Inflammation is central to the pathogenesis of asthma, with anti-inflammatory treatment forming the basis of asthma management. New technological developments enable non-invasive measurement of inflammation. Eosinophil count estimations in spontaneously produced or induced sputum can be measured as a marker of control, though the method requires appropriate expertise and laboratory support so is not currently suitable for use in routine primary care. Another surrogate measure of inflammation is exhaled nitric oxide (NO). NO is produced in low levels by airways epithelial and endothelial cells, but inflammatory cells contribute to greatly increased levels, explaining the observed correlation between NO-levels and eosinophilic inflammation[64]. Until recently, exhaled NO estimations necessitated the use of expensive monitoring equipment restricted to secondary care and research settings. However, technological advances have resulted in the development of inexpensive, handheld monitors to record exhaled NO, which are potentially available for use in primary care. This biometric method for assessment of control has some promise and is currently being evaluated.

Patient-based outcome measures
Patient-based outcome measures (Table 4)[65] may be useful to assess asthma control. A number of such tools have been developed that involve questioning the patient about outcomes achieved. Such tools may be generic or disease specific. Generic measures, such as the EQ-5D[66], are often easy to use, brief and acceptable to both patients and practitioners. They also capture the impact of comorbid conditions (which are common in patients with asthma) and allow comparison across patient groups and therapies. However, asthma-specific outcome measures are more sensitive than generic measures to disease-specific aspects of health-related quality of life and the effects of asthma treatments.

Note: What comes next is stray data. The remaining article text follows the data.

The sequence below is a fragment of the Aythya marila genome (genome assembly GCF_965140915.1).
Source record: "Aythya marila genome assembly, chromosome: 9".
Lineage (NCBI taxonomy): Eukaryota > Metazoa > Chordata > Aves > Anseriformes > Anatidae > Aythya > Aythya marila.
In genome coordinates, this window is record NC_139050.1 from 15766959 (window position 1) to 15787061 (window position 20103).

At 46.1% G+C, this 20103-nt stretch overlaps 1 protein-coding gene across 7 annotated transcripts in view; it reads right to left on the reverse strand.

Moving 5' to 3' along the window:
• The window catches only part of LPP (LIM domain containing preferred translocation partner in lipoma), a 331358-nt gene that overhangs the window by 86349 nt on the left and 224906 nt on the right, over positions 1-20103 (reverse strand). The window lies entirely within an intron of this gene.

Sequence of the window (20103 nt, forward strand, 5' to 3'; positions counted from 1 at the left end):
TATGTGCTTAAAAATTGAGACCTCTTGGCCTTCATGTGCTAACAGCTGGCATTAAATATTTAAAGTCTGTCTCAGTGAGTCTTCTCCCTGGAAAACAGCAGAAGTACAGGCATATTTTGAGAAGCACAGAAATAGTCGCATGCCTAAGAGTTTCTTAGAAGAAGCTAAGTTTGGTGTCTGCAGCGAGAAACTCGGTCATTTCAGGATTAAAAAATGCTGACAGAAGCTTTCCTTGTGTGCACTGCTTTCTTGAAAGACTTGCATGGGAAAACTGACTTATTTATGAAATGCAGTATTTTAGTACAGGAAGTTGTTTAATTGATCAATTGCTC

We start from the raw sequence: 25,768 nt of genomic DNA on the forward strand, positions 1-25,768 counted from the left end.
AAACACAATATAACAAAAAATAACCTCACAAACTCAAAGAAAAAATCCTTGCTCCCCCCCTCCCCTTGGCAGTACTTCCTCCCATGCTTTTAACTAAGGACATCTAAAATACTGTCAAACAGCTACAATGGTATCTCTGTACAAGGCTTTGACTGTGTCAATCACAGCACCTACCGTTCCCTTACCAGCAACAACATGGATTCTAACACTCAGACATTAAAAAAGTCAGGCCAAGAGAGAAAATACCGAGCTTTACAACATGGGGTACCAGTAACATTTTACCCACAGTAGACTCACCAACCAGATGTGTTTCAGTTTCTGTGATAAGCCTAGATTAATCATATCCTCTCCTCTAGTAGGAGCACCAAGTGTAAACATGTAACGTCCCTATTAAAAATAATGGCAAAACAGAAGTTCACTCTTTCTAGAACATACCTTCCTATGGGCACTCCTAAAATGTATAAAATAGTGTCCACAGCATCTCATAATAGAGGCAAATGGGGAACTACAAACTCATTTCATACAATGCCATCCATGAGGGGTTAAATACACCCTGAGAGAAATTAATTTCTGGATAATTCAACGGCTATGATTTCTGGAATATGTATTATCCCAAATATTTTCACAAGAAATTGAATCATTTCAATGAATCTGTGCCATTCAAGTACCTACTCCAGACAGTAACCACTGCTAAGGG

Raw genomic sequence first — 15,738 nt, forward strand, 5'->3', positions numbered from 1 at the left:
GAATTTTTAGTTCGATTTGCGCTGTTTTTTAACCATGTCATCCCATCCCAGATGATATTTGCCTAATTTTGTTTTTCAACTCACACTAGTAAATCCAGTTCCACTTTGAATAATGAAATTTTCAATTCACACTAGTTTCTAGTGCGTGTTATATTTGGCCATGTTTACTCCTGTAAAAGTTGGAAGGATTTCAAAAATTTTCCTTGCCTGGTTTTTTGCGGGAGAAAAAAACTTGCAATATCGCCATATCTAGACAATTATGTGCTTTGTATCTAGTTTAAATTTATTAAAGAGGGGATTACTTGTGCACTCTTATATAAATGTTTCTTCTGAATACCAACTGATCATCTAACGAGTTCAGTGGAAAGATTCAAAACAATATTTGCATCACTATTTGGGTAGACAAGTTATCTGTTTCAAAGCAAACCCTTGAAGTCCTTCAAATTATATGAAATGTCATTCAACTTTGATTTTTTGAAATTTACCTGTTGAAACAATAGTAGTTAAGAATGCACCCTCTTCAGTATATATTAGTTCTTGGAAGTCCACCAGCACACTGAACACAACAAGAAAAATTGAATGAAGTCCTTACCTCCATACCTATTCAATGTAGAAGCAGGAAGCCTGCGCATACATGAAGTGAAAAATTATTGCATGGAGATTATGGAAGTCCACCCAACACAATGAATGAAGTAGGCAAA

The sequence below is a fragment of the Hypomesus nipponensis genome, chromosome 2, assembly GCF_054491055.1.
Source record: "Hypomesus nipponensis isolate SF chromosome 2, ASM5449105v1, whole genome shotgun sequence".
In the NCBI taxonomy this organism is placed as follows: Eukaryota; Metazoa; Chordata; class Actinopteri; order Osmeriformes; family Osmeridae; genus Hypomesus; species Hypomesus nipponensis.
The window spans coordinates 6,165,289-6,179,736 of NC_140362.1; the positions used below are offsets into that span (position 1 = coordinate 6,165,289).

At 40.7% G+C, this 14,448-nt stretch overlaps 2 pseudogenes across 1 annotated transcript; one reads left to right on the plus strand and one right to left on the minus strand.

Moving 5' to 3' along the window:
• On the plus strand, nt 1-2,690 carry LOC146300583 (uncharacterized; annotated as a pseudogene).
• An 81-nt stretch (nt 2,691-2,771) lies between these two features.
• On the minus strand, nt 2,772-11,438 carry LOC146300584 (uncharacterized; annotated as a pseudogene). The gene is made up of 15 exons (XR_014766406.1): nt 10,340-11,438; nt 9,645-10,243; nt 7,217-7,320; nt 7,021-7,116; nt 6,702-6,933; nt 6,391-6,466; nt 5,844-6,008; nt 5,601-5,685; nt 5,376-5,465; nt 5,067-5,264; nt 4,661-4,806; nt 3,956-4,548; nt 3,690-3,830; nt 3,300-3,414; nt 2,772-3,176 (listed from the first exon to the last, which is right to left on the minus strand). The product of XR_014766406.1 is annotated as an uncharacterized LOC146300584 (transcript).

Table 4

Criteria for selecting patient-based outcome measures [65]




Match to the specific purpose and question to be addressed


Reproducible and internally consistent


Measures what it purports to measure


Sensitivity to changes of importance to patients


Number and accuracy of distinctions made by the instrument


How meaningful the scores are


How acceptable to the respondents


Effort, burden and disruption to staff and clinical care

There are a number of asthma-specific patient-based measures available that vary in characteristics, technical validity and ease of use. The Rule of Two™ consists of three items covering asthma symptoms and rescue medication use, each of which is answered with 'yes' (= 2 points) or 'no' (= 1 point) so that summing the answers gives a score ranging from 3 (= poor control) to 6 (= good control)[67]. Although some validation of the instrument has been carried out, there is no information on a minimal important difference and limited data on responsiveness. However, the instrument is quick and easy to use in consultations. The 30-second test is widely used in Canada, where it is recommended in management guidelines[68]. Although the six questions are easy and quick to answer with yes/no, responsiveness has not been determined. The Royal College of Physicians three questions are validated against other tools, widely used in the UK and recommended in management guidelines[33]. With the questions requiring simple yes/no answers, the method is quick and easy to use in clinical practice. Tools such as the Asthma Control Test™ (ACT)[69, 70], and the Asthma Control Questionnaire™ (ACQ)[71, 72] are also useful, and show good correlation with each other [53, 73]. The ACT is shorter, requires no calculations and includes a question on the patient's view of control so gives a useful insight into the patient perspective. Both the ACT and ACQ are validated tools that are reliable and responsive to changes in asthma control over time, and provide a single numerical indication of control that has the potential to provide a target to drive management, analogous to that of a blood pressure measurement or a lipid measurement for management of hypertension or dyslipidaemia. Both measures have the potential to influence long-term asthma outcomes, raising expectations for asthma management and facilitating the achievement of asthma control.